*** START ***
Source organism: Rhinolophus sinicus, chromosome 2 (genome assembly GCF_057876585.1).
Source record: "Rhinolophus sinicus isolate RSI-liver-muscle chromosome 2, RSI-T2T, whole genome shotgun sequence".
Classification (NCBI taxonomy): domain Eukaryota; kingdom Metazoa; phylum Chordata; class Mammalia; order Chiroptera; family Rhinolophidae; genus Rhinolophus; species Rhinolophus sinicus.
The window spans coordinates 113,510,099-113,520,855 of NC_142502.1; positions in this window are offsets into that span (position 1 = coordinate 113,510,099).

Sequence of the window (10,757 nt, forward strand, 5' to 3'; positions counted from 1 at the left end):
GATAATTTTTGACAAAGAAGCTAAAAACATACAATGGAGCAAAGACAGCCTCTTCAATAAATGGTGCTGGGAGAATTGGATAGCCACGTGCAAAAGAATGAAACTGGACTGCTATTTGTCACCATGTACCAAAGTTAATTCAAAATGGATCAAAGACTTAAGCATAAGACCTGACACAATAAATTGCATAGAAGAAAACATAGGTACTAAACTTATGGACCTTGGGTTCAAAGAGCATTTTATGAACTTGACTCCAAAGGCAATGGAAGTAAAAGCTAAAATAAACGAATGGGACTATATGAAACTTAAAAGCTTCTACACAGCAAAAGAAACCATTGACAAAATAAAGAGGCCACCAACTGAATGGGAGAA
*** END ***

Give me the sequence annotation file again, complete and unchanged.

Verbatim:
Source organism: Rhinolophus sinicus, chromosome 2 (genome assembly GCF_057876585.1).
Source record: "Rhinolophus sinicus isolate RSI-liver-muscle chromosome 2, RSI-T2T, whole genome shotgun sequence".
Classification (NCBI taxonomy): domain Eukaryota; kingdom Metazoa; phylum Chordata; class Mammalia; order Chiroptera; family Rhinolophidae; genus Rhinolophus; species Rhinolophus sinicus.
The window spans coordinates 113,510,099-113,520,855 of NC_142502.1; positions in this window are offsets into that span (position 1 = coordinate 113,510,099).

Sequence of the window (10,757 nt, forward strand, 5' to 3'; positions counted from 1 at the left end):
GATAATTTTTGACAAAGAAGCTAAAAACATACAATGGAGCAAAGACAGCCTCTTCAATAAATGGTGCTGGGAGAATTGGATAGCCACGTGCAAAAGAATGAAACTGGACTGCTATTTGTCACCATGTACCAAAGTTAATTCAAAATGGATCAAAGACTTAAGCATAAGACCTGACACAATAAATTGCATAGAAGAAAACATAGGTACTAAACTTATGGACCTTGGGTTCAAAGAGCATTTTATGAACTTGACTCCAAAGGCAATGGAAGTAAAAGCTAAAATAAACGAATGGGACTATATGAAACTTAAAAGCTTCTACACAGCAAAAGAAACCATTGACAAAATAAAGAGGCCACCAACTGAATGGGAGAA